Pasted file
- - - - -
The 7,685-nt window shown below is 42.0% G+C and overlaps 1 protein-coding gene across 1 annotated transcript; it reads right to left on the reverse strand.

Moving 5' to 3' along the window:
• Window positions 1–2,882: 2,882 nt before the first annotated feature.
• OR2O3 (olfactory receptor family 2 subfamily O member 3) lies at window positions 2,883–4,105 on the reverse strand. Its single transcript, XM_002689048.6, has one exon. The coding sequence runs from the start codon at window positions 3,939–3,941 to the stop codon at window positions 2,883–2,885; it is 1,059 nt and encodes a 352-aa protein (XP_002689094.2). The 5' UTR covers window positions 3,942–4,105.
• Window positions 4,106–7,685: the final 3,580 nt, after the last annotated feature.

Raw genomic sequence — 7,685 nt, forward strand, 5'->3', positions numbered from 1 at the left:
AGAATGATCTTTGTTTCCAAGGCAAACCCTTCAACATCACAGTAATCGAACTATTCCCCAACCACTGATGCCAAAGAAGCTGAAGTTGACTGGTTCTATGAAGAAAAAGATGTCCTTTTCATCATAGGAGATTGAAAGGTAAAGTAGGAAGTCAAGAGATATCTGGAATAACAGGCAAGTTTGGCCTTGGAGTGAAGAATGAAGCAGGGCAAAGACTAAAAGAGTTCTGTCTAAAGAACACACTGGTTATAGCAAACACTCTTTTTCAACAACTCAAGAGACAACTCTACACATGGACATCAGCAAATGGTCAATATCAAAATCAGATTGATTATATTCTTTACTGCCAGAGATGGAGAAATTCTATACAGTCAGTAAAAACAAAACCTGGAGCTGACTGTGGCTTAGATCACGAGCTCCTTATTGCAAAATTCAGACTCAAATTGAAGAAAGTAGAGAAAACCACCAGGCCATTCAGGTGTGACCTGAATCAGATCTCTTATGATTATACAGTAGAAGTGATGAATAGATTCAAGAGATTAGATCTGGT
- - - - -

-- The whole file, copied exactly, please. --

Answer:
The 7,685-nt window shown below is 42.0% G+C and overlaps 1 protein-coding gene across 1 annotated transcript; it reads right to left on the reverse strand.

Moving 5' to 3' along the window:
• Window positions 1–2,882: 2,882 nt before the first annotated feature.
• OR2O3 (olfactory receptor family 2 subfamily O member 3) lies at window positions 2,883–4,105 on the reverse strand. Its single transcript, XM_002689048.6, has one exon. The coding sequence runs from the start codon at window positions 3,939–3,941 to the stop codon at window positions 2,883–2,885; it is 1,059 nt and encodes a 352-aa protein (XP_002689094.2). The 5' UTR covers window positions 3,942–4,105.
• Window positions 4,106–7,685: the final 3,580 nt, after the last annotated feature.

Raw genomic sequence — 7,685 nt, forward strand, 5'->3', positions numbered from 1 at the left:
AGAATGATCTTTGTTTCCAAGGCAAACCCTTCAACATCACAGTAATCGAACTATTCCCCAACCACTGATGCCAAAGAAGCTGAAGTTGACTGGTTCTATGAAGAAAAAGATGTCCTTTTCATCATAGGAGATTGAAAGGTAAAGTAGGAAGTCAAGAGATATCTGGAATAACAGGCAAGTTTGGCCTTGGAGTGAAGAATGAAGCAGGGCAAAGACTAAAAGAGTTCTGTCTAAAGAACACACTGGTTATAGCAAACACTCTTTTTCAACAACTCAAGAGACAACTCTACACATGGACATCAGCAAATGGTCAATATCAAAATCAGATTGATTATATTCTTTACTGCCAGAGATGGAGAAATTCTATACAGTCAGTAAAAACAAAACCTGGAGCTGACTGTGGCTTAGATCACGAGCTCCTTATTGCAAAATTCAGACTCAAATTGAAGAAAGTAGAGAAAACCACCAGGCCATTCAGGTGTGACCTGAATCAGATCTCTTATGATTATACAGTAGAAGTGATGAATAGATTCAAGAGATTAGATCTGGT